06:00 July 4, 2022
The Banksy artwork that was pulled from Lowestoft and sold for millions has been recreated in a mural by a local artist.
Joe Thompson, 61, said it was a blow to the community when the world-renowned artist’s latest work, from his tour for the Great British Spraycation in August 2021, was taken in Lowestoft.
Banksy left his iconic works of art in places around Norfolk and Suffolk, some of which are still in place, but the graffiti image of a child digging a sandcastle on the side of the former Lowestoft Electrical store on London Road North was sold for £2 million by the owners of the building.
But Mr Thompson took it upon himself to create his own work of art, which he spray-painted on the side of his own house in the High Street, called the ‘Banksy ATM’, in a bid to spark a debate about art and community.
He said: “The city was really proud that he came here, but to see him then retired and shipped off for profit was disappointing.
“That’s not why Banksy did it.
“I’ve always been a Banksy fan and what I like is that you look at his work but you don’t really know what he means by that. So that starts a debate.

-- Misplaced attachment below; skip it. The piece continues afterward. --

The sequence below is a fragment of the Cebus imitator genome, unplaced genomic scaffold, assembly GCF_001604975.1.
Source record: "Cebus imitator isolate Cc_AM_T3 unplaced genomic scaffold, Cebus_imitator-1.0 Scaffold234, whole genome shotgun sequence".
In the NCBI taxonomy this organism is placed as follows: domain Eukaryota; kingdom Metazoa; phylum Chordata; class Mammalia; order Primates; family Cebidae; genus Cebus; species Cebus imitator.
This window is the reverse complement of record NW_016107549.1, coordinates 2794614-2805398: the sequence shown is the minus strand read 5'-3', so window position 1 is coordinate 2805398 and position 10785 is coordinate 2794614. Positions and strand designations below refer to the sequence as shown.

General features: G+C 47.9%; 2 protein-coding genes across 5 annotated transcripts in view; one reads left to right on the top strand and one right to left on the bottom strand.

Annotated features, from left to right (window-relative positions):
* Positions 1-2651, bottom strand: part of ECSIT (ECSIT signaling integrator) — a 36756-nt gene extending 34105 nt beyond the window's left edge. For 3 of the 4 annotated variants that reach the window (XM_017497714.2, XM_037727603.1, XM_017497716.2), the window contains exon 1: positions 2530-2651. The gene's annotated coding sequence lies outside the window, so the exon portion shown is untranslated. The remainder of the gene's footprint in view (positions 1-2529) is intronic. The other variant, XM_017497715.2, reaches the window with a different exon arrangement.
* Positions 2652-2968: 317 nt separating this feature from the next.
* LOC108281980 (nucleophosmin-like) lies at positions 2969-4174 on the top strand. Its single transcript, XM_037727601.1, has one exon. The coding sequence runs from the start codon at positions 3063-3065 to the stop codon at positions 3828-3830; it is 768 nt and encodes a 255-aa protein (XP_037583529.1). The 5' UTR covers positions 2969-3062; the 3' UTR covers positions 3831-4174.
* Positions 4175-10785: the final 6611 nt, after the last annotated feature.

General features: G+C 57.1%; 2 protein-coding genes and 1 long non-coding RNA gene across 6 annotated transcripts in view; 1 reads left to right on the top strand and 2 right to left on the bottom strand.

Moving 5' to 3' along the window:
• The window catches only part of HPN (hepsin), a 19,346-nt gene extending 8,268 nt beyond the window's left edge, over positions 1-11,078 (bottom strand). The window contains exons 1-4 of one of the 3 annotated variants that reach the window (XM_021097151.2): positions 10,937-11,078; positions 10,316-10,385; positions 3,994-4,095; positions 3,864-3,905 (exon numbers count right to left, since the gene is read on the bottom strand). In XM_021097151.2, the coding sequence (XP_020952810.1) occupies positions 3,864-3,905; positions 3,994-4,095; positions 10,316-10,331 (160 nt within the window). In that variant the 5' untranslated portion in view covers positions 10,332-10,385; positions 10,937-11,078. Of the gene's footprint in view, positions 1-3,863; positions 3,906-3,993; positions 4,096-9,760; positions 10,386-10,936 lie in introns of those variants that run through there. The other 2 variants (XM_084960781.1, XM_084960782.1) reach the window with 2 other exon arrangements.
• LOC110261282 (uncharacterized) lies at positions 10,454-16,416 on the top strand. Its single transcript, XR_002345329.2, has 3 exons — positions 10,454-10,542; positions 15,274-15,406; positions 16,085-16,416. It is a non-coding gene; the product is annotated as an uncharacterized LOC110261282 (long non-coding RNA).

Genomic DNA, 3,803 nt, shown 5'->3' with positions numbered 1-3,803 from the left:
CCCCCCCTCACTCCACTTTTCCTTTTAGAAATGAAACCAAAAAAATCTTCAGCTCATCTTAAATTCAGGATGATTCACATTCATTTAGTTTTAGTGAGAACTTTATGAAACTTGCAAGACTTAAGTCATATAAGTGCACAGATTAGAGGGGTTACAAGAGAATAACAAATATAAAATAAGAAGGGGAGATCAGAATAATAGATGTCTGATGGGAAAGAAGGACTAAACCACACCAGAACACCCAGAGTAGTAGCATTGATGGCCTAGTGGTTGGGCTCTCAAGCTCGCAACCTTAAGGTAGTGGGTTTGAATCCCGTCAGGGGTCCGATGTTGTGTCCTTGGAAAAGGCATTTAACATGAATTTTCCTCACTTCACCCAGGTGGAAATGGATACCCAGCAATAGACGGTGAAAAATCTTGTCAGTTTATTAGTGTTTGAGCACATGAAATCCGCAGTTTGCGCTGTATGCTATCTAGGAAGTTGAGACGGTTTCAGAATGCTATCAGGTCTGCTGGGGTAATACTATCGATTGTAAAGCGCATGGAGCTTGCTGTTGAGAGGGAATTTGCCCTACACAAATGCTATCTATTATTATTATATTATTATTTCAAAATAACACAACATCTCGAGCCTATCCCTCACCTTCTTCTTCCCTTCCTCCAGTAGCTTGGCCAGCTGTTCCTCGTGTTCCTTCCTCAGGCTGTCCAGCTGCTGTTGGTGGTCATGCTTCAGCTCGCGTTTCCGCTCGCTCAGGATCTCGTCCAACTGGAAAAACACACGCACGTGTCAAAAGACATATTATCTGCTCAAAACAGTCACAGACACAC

“That’s what inspired me to do the Banksy vending machine.”
Using a photograph he had taken of Banksy’s original artwork, Mr Thompson then set about creating a stencil.
He completed the mural on Friday, July 1, complete with a QR code that explains his reasonings for creating the artwork.
“I’m a graphic designer by trade,” he added.
“I’ve never done anything like this. But I was really proud of how it turned out.
“But I’m not trying to mislead anyone, I just want to start a debate, which is to be proud of our region.
“We’ve had some great feedback already. Everyone is welcome to come take a look.”
Mr Thompson said he was also looking for other street artists to add their work to his wall.
A recreation of the city’s Banksy artwork on London Road North, by local artist Greater Than, was recently tagged in reference to a decades-old feud between graffiti artists.
“Team Robbo” was painted on the protective screen, apparently in reference to a long-running feud between Banksy and a London artist.